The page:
Later, after The River was published, in which I proposed that OPVs prepared in chimpanzee kidneys might have been used to prepare Koprowski’s vaccines in the Belgian Congo, and might represent the source of the AIDS pandemic, Garry was quick to write to Science, to state that “this assertion is vigorously disputed by Hilary Koprowski and others directly involved in producing the vaccines used in the trials in central Africa in the late 1950s.” [R.F. Garry, “Chimpanzee Kidneys Not Used to Prepare Oral Poliovirus Vaccines”; Science; 2000; 288; 1757-1758.] Koprowski and his colleagues claimed that the Congo vaccines had been prepared in the US. However, their claims have since been contradicted by Belgians and Congolese who were directly involved with preparing these polio vaccines locally in Stanleyville, based on the vaccines that Koprowski had sent out from Philadelphia. These witnesses were interviewed on camera in the award-winning 2003 film documentary “The Origins of AIDS”, and they said that chimp kidney tissue culture had been prepared for many years in Stanleyville, and handed to Paul Osterrieth, the virologist who was preparing the Koprowski polio vaccines in his lab. That chimp kidney cells were being used to prepare the vaccines in Stanleyville was further confirmed by the Belgian technician, Piere Doupagne, when I re-interviewed him 3 weeks before his death in 2008. [See: “The death of a truthful man. Pierre Doupagne, 1923-2008” on this site.]
To sum up, all three men who helped write the Andersen article (Holmes, Rambaut and Garry) have been prominent in the OPV debate, arguing that the OPV theory must be wrong, but doing so on dubious grounds. The fact that they are also Andersen’s co-authors raises questions about their roles in debates about how new diseases get started in Homo sapiens. Science journalist Jon Cohen is another person who has appeared prominently as a sceptic in both debates. It appears possible that these are men who have decided that writing articles such as these, which seek to refute theories that might otherwise cause embarrassment to senior members of the scientific community or to certain powerful governments, is not likely to harm their careers. This hypothesis would be strengthened if other well-known OPV nay-sayers such as Stanley Plotkin, John P. Moore, Michael Worobey, Beatrice Hahn or Paul Sharp were to take up similar positions in the COVID-19 debate.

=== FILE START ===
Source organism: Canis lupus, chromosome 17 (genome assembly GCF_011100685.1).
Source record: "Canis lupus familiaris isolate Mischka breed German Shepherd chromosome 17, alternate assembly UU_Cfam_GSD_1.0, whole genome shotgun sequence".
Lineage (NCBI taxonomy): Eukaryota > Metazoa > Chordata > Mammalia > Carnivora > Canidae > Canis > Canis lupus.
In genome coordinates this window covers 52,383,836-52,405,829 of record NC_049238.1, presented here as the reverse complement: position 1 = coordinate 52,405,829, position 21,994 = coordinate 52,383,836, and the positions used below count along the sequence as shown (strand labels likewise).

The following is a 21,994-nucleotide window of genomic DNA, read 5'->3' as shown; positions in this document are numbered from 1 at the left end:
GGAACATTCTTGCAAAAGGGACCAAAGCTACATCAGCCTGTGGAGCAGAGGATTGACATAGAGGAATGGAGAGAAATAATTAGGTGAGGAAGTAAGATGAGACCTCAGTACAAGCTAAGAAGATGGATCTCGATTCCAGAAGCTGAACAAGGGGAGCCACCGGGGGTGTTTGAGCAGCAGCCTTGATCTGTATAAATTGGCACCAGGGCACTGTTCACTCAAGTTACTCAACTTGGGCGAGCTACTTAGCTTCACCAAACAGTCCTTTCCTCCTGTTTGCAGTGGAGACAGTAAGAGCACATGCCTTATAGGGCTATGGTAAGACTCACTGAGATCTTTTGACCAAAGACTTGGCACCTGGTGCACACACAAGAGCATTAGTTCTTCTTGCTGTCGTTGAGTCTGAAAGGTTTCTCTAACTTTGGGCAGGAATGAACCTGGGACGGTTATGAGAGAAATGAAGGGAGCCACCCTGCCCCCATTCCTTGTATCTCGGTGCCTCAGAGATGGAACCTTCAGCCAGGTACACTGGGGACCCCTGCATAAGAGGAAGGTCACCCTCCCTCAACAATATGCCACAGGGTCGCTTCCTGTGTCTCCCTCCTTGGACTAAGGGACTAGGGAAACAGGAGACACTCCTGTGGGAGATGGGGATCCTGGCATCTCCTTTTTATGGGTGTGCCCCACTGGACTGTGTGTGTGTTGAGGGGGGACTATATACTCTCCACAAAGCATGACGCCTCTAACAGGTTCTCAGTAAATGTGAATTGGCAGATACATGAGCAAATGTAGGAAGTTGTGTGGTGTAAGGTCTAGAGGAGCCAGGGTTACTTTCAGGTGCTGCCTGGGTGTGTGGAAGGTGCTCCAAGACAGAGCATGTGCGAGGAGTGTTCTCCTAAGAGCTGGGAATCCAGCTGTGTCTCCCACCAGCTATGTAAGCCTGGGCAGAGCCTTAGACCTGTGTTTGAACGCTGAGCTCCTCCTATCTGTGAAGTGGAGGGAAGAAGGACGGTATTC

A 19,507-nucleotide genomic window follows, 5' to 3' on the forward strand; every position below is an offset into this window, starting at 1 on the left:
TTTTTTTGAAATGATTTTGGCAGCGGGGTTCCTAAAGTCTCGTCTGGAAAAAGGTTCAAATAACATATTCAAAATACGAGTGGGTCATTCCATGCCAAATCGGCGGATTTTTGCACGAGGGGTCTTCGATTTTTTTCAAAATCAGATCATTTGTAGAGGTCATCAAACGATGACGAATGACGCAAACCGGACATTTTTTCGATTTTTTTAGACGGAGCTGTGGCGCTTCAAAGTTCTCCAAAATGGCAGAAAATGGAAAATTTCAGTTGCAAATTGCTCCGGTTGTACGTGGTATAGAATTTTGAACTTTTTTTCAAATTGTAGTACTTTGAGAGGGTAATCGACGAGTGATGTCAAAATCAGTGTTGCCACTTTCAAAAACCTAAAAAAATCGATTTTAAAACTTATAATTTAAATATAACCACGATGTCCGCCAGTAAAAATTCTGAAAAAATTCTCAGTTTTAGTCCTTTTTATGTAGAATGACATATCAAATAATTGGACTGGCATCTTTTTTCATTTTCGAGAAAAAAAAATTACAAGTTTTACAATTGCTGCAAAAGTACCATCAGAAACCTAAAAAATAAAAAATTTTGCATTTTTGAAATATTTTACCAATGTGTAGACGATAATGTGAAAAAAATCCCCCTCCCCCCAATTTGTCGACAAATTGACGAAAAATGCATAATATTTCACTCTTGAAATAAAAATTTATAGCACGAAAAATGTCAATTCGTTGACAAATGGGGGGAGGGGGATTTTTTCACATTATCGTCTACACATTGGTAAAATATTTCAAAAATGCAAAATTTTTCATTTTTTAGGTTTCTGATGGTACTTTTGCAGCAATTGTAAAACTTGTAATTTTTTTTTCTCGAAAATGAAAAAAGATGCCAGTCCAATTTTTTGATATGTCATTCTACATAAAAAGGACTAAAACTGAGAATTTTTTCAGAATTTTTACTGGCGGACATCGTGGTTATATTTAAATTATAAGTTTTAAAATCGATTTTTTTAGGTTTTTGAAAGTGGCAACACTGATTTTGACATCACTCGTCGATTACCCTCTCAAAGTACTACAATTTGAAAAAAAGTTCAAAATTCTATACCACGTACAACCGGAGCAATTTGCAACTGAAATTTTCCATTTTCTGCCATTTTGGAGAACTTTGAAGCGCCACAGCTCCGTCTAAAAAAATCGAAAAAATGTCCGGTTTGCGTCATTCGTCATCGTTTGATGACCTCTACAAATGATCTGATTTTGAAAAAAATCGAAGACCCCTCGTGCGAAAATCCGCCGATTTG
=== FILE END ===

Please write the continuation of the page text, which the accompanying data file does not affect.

Now that it is convincingly established that those guys were lying about the origin of Covid, it is important to ask how far back in time the lying goes. That question has important implications, because Ed Hooper challenged the African busmeat theory in his book and argued (based on plenty of evidence) that AIDS originated from oral polio vaccine research gone wrong. We may have a similar case in Wuhan regarding SARS-like coronaviruses.
Here is the good news. Hooper made the electronic copy of his book publicly accessible in his blog. It is definitely worth reading.